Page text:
By far the most common procedure outside of fine tuning that a technician has to perform is a process called ‘pitch raising’. This is a special tuning where the pitch is brought up sharp of A440 and then allowed to settle into place. This is so common because pianos are constantly drifting flat, meaning their pitch is slowly lowering over time. If you haven’t had your piano tuned in a few years you can expect that it will need a pitch raise (in some extreme cases more than one) in addition to the regular tuning. A pitch raise generally leaves the tuning unstable and you may want to have the piano tuned again in about a week. Keep in mind if you have your piano tuned at least once a year you will not have to deal with it going flat and therefore needing the extra work.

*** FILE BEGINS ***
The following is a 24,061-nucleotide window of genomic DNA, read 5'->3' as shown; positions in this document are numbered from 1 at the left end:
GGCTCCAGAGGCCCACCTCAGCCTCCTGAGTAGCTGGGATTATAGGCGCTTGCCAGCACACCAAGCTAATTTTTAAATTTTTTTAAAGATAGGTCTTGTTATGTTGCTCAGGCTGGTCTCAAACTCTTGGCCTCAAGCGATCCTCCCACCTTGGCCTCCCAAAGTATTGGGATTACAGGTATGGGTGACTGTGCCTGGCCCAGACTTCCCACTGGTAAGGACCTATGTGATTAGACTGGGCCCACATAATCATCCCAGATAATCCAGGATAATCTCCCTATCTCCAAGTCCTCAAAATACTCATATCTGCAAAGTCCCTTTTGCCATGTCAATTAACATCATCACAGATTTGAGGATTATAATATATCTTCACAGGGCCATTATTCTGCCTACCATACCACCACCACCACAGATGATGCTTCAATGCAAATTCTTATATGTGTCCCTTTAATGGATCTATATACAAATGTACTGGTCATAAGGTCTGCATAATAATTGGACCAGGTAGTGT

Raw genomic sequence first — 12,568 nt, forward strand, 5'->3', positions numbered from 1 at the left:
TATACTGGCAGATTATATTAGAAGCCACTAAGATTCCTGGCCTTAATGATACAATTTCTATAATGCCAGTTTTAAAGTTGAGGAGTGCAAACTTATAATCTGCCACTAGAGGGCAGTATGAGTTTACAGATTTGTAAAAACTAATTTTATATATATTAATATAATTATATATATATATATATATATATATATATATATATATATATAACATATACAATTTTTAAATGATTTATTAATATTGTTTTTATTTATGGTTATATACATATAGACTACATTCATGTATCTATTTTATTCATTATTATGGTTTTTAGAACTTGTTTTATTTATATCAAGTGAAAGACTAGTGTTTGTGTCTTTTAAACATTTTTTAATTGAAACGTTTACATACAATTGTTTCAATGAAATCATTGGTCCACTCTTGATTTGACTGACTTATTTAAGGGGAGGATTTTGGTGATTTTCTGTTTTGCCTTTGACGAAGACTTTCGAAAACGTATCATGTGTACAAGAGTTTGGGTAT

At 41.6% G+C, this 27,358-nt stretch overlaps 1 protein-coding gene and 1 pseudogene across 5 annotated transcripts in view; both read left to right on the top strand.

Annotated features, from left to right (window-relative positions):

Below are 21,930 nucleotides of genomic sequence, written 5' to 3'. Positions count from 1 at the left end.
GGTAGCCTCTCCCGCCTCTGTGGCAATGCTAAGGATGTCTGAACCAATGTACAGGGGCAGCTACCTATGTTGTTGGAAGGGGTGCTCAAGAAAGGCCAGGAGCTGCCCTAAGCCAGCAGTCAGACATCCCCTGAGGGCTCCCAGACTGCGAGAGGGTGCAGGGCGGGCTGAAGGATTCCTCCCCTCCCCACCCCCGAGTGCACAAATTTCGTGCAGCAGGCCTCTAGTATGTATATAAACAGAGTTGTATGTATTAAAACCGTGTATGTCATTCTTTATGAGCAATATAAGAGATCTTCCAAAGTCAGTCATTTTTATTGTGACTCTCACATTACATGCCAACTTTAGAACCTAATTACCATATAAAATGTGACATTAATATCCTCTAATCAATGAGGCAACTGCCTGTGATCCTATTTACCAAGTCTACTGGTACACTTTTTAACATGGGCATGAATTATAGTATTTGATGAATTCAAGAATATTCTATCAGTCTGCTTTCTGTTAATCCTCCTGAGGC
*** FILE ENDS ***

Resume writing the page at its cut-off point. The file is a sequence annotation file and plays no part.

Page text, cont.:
Leaving it flat
Sometimes the technician will offer you the option to tune your piano normally but leave it flat. We call this “tuning the piano to itself”. This option forgoes the pitch raise and leaves the tuning more stable, but it will be a low pitch overall. It will still sound clean and in tune.
Some problems with leaving it flat are:
- It will be challenging to play along with other instruments
- It will sound somewhat ‘dark’ and have a less pleasing sound because the strings are not at their intended tension
- Considering the developing ears of students, they will not become accustomed to hearing the notes the way they are supposed to sound
Raising the pitch, while common, is not an ideal thing to have to do. It causes little imperfections in the strings and can actually bend and bow the cast iron plate. Strings may break in the process. In some cases the technician may recommend against raising the pitch if it doesn’t look like the piano can handle it. If you have your piano tuned at least once a year you will never have to deal with raising the pitch and you will ensure the value and tone of your piano for many years to come.